Two things worth noting:  One issue I had with the storyline: Todd’s abuse of Manchee.  However, I did consider that within this society such treatment of animals isn’t vilified.     Also the foster guardians of Todd, Ben and Cillian, their relationship wasn’t explicitly stated, but it seemed that the two men were a couple who displayed nothing but devotion and care for Todd.  I found this refreshing in a YA novel, and liked that it just existed in the backdrop.

I’d recommend The Knife of Never Letting Go to fans of dystopian fiction, Fahrenheit 451, Candor, Margaret Atwood.

The second book in this series, The Ask and the Answer, has been released in hardcover as well. I warn you, The Knife ends on very unsettling cliffhanger. You’ll want to get The Ask and the Answer immediately.

Copy for review provided by the publisher.

Title:  The Knife of Never Letting Go
Author: Patrick Ness
Date: 2008
Publisher:  Candlewick Press
Pages: 496
Format: Hardback



I’ll admit, I’m not a regular reader of vampire fiction. But Night Runner, marketed as a new thrilling vampire tale for boys, came along and I bit. Pun completely intended. I’ve had a couple of male teens come to my store and ask “I’ve read Twilight, now what?”

Enter Zack Thomson. He lives in a mental ward, but he’s not crazy. Orphaned as a young child, Zack spends his days sleeping all day, and exercising at night. He’s on a limited diet of strawberry smoothies and his only companions are his Nurse Ophelia and friend Charlie. He doesn’t attend school, but there’s always television. It’s a strange life, but it’s his life. All this ends one night as a disheveled man crashes a stolen motorcycle into the front doors of the hospital. And his advice to Zack? “Run. They’re coming for you.” Now Zack will learn who and what is after him, and why. With the aid of Charlie, and new friend Luna, he runs from everything he’s known.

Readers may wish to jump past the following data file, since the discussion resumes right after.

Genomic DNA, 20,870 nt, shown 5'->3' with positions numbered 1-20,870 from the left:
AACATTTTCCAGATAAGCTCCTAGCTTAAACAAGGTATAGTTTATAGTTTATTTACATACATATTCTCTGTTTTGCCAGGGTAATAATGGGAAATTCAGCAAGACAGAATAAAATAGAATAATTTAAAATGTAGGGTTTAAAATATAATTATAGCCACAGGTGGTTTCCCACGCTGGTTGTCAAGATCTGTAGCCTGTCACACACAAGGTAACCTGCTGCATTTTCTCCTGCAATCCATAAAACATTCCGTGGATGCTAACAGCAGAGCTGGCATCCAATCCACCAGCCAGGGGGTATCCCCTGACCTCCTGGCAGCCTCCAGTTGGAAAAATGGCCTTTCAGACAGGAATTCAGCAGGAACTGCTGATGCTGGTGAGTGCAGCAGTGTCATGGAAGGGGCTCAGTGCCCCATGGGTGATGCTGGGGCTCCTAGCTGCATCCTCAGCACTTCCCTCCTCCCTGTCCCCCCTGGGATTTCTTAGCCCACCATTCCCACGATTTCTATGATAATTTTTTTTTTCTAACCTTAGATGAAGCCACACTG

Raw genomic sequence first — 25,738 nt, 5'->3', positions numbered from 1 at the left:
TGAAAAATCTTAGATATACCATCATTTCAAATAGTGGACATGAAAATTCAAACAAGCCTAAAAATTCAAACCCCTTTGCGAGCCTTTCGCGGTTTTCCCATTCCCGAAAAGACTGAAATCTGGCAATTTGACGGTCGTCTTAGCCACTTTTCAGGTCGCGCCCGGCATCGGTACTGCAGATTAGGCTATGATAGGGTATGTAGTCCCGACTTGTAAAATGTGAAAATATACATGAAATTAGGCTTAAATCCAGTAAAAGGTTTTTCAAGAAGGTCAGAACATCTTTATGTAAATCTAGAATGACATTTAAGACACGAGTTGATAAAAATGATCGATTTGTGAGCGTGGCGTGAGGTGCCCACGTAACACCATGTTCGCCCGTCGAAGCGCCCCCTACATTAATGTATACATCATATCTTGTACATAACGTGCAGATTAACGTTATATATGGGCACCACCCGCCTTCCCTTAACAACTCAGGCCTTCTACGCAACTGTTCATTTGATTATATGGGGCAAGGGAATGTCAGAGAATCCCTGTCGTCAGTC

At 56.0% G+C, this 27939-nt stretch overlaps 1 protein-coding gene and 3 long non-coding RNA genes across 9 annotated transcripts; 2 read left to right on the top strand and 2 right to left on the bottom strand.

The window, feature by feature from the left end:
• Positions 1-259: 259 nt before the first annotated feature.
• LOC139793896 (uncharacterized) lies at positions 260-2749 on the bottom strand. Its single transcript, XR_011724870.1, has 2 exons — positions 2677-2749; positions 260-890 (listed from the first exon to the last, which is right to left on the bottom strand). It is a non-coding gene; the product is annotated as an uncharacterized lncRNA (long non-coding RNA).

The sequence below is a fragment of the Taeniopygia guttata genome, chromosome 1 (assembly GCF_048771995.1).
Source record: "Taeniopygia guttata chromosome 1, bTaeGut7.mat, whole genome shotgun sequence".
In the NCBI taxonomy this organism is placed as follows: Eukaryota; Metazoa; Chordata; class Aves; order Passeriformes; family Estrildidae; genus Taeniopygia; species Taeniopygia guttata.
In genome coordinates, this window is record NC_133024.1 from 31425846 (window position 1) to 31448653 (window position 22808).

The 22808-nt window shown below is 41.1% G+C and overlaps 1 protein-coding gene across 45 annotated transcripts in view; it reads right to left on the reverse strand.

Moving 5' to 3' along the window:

ith his debut novel, author Max Turner takes the familiar traits of the vampire canon and gives them new life. Zack, unaware of his “condition,” believes he’s allergic to the sun. He drinks red syrupy concoctions. And the vampire trait is actually a virus, a retrovirus that may spell a disastrous end for some vampires.  
Night Runner is written in first person, and it’s an excellent choice. This writing style amplifies the excitement and thrills he experiences as he uncovers the real reasons behind his “peculiarities,” facts already known to us the reader. We race along with Zack as he runs from what lies in store for him, and we’re there in horror as he relishes his first kill. Zack is an intriguing and fun character, as he makes observations on people such as Chicago Man, whose nonsensical rambling and dancing lets the listener hear one word clearly: “Chicago” or when he spends his first night as a “real” teen out at a bonfire.
There’s a few cliches in the book, and sometimes Zack seems a little too earnest, but the novel remains a refreshing approach to vampire lore. Offering movie-worthy action sequences and funny, realistic dialogue, Night Runner is good choice for teens eager for a book with bite.
Copy for review provided by the publisher.  
Title: Night Runner 
Author: Max Turner
Date: September 1, 2009
Publisher: St. Martin’s Griffin
Pages: 288
Format: Trade paperback (Originally published in 2008 in Canada by HarperCollins Canada)
You can take the “Are You a Vampire Quiz,” and download wallpapers from the book at the MacMillan Night Runner site